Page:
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Laramie Movie Scope:
Akeelah and the Bee

Inspiring story of love and community

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by Robert Roten, Film Critic
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November 16, 2010 -- This is one of those inspirational stories like “Rocky” or “Rudy,” or “The Great Debaters,” where an underdog competitor works hard to achieve a dream. This is the best one of these kinds of longshot stories about children put to film I've seen in quite a while. It isn't just about the competition. It is about heart, dedication, intelligence and the pulling together of a entire community. Like “Spellbound” the competition in this film isn't athletic, it is academic, namely the annual Scripps National Spelling Bee, where youngsters must spell extremely difficult words or be knocked out of the competition.

Every story needs a hero and this one has a beauty, 12-year-old Keke Palmer (who now has her own TV series called “True Jackson, VP”). Palmer plays the title character, the shy, but brilliant Akeelah Anderson. Growing up in a tough neighborhood and attending an underfunded school (they have classes in stairwells) she is an unlikely candidate for high academic achievement, but she never misspells a word on any of her spelling tests. Her teacher and principal finally persuade the shy girl to participate in a national spelling bee. She resists because she doesn't want to be treated as a nerdy outcast at school.

Akeelah gets a lucky break with the help of a friend and advances to the state level competition, but she finally realizes she needs help to get farther. She enlists the aid of Dr. Joshua Larabee (played by Laurence Fishburne of the “Matrix” movies). Larabee is a friend of the school principal and lives nearby. He's currently on sabbatical following a family tragedy that is revealed later in the film. He is also a former spelling bee champ. Akeelah had rejected Larabee's help earlier in the story because he is a very demanding spelling bee coach.

Eventually Akeelah and Larabee form a bond. Larabee becomes like a father figure to the young girl, whose own father was killed in a shooting incident. Akeelah's father loved words and learning and he passed that love on to her. Learning words is a way for Akeelah to escape from her pain. One day Larabee abruptly says he has taught Akeelah all he can. He gives her 5,000 flash cards of difficult words and tells Akeelah to learn them on her own. Akeelah's family and friends, her whole South Los Angeles community, helps coach her as she advances in the national competition. If she is to win the national finals, however, she needs Larabee's help, but finds him inexplicably distant and withdrawn. Eventually, she figures out why.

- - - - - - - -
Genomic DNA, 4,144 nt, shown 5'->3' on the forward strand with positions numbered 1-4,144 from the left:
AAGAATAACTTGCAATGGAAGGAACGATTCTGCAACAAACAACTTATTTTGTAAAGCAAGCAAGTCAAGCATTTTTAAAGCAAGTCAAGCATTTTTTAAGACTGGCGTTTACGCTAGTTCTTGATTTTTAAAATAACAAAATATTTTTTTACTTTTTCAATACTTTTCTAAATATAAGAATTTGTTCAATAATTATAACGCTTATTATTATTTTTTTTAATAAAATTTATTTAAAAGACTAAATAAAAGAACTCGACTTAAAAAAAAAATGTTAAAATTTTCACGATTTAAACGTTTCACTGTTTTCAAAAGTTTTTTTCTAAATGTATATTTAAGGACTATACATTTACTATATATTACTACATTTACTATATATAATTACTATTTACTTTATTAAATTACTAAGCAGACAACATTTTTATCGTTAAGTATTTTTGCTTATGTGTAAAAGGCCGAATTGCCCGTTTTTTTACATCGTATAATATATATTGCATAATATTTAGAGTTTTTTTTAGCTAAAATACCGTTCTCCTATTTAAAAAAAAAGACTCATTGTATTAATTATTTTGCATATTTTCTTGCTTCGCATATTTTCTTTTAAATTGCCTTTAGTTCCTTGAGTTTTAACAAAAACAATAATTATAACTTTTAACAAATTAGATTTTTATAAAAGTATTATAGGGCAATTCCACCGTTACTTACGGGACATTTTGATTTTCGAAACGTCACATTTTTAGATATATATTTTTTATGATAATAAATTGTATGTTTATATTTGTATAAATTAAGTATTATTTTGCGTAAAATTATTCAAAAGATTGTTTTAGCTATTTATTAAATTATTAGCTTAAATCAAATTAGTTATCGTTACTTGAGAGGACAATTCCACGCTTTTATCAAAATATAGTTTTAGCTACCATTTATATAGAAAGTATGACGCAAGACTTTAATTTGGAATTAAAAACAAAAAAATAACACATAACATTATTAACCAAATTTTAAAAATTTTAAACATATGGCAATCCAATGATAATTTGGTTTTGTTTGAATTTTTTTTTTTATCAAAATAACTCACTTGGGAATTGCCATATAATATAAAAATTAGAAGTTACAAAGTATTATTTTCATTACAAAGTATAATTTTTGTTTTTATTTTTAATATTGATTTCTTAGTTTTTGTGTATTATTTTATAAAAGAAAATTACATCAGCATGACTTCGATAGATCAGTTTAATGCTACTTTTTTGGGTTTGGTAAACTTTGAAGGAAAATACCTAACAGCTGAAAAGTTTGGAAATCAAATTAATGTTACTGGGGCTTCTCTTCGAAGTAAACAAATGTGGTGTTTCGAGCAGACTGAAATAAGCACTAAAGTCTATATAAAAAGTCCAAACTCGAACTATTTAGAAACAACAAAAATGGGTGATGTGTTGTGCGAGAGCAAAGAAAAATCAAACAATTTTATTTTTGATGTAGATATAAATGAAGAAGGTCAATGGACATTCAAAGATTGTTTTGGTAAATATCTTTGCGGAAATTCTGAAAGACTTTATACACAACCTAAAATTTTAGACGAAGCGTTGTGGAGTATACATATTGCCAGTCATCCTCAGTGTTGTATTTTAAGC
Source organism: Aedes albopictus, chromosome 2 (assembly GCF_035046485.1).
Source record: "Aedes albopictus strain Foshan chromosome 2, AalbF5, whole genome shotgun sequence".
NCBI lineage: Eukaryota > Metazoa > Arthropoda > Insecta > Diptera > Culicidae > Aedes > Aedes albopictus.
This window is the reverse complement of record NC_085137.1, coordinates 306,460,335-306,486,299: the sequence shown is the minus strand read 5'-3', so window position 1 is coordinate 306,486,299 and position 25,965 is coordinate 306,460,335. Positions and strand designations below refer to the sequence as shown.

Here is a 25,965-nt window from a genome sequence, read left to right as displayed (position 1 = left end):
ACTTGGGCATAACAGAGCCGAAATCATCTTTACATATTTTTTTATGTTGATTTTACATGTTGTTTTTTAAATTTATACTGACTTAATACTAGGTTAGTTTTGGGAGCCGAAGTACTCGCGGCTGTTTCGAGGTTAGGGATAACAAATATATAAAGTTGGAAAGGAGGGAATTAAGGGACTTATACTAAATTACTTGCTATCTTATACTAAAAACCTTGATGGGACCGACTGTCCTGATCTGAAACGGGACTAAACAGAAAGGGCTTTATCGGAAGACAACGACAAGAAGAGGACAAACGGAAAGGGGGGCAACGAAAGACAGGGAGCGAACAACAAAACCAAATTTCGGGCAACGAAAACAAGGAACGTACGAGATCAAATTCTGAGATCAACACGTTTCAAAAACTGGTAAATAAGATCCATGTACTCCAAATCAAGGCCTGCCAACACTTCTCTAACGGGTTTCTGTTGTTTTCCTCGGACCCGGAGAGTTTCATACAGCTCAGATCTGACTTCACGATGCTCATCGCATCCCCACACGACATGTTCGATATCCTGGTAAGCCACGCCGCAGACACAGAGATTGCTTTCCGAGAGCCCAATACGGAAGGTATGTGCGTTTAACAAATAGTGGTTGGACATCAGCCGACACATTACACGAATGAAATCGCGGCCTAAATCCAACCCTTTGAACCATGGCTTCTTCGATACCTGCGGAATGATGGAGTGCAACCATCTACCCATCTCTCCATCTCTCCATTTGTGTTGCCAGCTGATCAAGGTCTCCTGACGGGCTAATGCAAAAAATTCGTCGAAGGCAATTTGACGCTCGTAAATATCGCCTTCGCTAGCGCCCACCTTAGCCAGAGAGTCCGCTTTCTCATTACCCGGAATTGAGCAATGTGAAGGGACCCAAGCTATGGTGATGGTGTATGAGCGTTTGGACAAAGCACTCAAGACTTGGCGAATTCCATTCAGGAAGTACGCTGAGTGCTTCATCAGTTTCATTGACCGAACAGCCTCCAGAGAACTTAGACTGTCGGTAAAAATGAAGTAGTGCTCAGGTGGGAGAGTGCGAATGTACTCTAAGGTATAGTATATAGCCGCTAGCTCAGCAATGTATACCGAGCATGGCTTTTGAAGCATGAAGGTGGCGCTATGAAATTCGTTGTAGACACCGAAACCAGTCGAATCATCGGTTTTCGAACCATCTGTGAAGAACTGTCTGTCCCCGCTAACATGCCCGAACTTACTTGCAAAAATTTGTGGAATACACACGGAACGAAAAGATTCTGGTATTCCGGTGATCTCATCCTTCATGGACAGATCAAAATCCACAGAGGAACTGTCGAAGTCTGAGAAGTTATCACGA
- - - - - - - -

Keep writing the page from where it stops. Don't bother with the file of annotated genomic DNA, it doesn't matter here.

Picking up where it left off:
The story is beautifully told and the acting is wonderful by a very talented cast, including Angela Bassett as Akeelah's mother. Bassett and Fishburne have appeared together before, most famously as the mercurial musical duo Ike and Tina Turner in the award-winning “What's Love Got to Do with It” (both were nominated for Academy Awards and Bassett should have won). The story wouldn't work this well without having the right actress play the part of Akeelah, and Keke Palmer is perfect in the role. For writer-director Doug Atchison, this was clearly a labor of love. He could have sold the script and had someone else direct the film, but spent years instead raising the money to direct the film himself (this is revealed in the extras on the DVD). Fishburne is also listed as a producer of this film. Everyone involved believed in this film and it shows. This film rates an A.

Click here for links to places to buy or rent this movie in digital formats, or to buy the soundtrack, posters, books, even used videos, games, electronics and lots of other stuff. I suggest you shop at least two of these places before buying anything. Prices seem to vary continuously. For more information on this film, click on this link to The Internet Movie Database. Type in the name of the movie in the search box and press enter. You will be able to find background information on the film, the actors, and links to much more information.

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Copyright © 2010 Robert Roten. All rights reserved.
Reproduced with the permission of the copyright holder.
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Robert Roten can be reached via e-mail at my last name at lariat dot org. [Mailer button: image of letter and envelope]

(If you e-mail me with a question about this or any other movie or review, please mention the name of the movie you are asking the question about, otherwise I may have no way of knowing which film you are referring to)